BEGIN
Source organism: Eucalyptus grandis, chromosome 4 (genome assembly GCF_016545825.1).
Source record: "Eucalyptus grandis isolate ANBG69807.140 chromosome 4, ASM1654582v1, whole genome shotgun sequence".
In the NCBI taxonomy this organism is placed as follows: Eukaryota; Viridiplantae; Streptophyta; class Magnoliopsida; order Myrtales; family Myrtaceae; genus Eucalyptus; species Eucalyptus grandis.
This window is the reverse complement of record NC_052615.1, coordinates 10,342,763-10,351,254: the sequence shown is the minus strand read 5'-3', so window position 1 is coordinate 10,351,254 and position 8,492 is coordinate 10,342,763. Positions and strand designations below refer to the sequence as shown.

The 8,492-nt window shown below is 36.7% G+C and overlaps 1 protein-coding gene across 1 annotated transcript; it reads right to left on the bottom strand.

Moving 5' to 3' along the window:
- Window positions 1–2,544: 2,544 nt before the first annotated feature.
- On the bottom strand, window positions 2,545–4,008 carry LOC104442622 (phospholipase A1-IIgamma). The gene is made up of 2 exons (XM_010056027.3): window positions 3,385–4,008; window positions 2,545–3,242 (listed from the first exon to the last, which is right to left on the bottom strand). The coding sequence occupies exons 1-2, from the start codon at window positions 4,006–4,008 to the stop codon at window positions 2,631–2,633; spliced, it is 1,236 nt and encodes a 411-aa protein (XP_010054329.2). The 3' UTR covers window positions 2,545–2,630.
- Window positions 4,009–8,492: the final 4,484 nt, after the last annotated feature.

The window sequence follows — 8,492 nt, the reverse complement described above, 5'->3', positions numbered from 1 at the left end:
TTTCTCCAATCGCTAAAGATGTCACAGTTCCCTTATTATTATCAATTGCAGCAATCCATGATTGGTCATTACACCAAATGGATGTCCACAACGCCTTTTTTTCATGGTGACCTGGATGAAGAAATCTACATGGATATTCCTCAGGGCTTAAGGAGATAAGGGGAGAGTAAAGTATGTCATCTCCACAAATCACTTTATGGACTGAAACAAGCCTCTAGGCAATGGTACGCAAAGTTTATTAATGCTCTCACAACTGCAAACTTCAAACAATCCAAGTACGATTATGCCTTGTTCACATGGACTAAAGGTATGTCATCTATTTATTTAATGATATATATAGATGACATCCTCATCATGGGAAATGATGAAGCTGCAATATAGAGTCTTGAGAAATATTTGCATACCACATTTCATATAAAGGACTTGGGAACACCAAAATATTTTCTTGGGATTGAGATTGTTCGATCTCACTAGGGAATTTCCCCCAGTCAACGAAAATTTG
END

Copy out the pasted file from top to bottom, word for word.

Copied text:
Source organism: Eucalyptus grandis, chromosome 4 (genome assembly GCF_016545825.1).
Source record: "Eucalyptus grandis isolate ANBG69807.140 chromosome 4, ASM1654582v1, whole genome shotgun sequence".
In the NCBI taxonomy this organism is placed as follows: Eukaryota; Viridiplantae; Streptophyta; class Magnoliopsida; order Myrtales; family Myrtaceae; genus Eucalyptus; species Eucalyptus grandis.
This window is the reverse complement of record NC_052615.1, coordinates 10,342,763-10,351,254: the sequence shown is the minus strand read 5'-3', so window position 1 is coordinate 10,351,254 and position 8,492 is coordinate 10,342,763. Positions and strand designations below refer to the sequence as shown.

The 8,492-nt window shown below is 36.7% G+C and overlaps 1 protein-coding gene across 1 annotated transcript; it reads right to left on the bottom strand.

Moving 5' to 3' along the window:
- Window positions 1–2,544: 2,544 nt before the first annotated feature.
- On the bottom strand, window positions 2,545–4,008 carry LOC104442622 (phospholipase A1-IIgamma). The gene is made up of 2 exons (XM_010056027.3): window positions 3,385–4,008; window positions 2,545–3,242 (listed from the first exon to the last, which is right to left on the bottom strand). The coding sequence occupies exons 1-2, from the start codon at window positions 4,006–4,008 to the stop codon at window positions 2,631–2,633; spliced, it is 1,236 nt and encodes a 411-aa protein (XP_010054329.2). The 3' UTR covers window positions 2,545–2,630.
- Window positions 4,009–8,492: the final 4,484 nt, after the last annotated feature.

The window sequence follows — 8,492 nt, the reverse complement described above, 5'->3', positions numbered from 1 at the left end:
TTTCTCCAATCGCTAAAGATGTCACAGTTCCCTTATTATTATCAATTGCAGCAATCCATGATTGGTCATTACACCAAATGGATGTCCACAACGCCTTTTTTTCATGGTGACCTGGATGAAGAAATCTACATGGATATTCCTCAGGGCTTAAGGAGATAAGGGGAGAGTAAAGTATGTCATCTCCACAAATCACTTTATGGACTGAAACAAGCCTCTAGGCAATGGTACGCAAAGTTTATTAATGCTCTCACAACTGCAAACTTCAAACAATCCAAGTACGATTATGCCTTGTTCACATGGACTAAAGGTATGTCATCTATTTATTTAATGATATATATAGATGACATCCTCATCATGGGAAATGATGAAGCTGCAATATAGAGTCTTGAGAAATATTTGCATACCACATTTCATATAAAGGACTTGGGAACACCAAAATATTTTCTTGGGATTGAGATTGTTCGATCTCACTAGGGAATTTCCCCCAGTCAACGAAAATTTG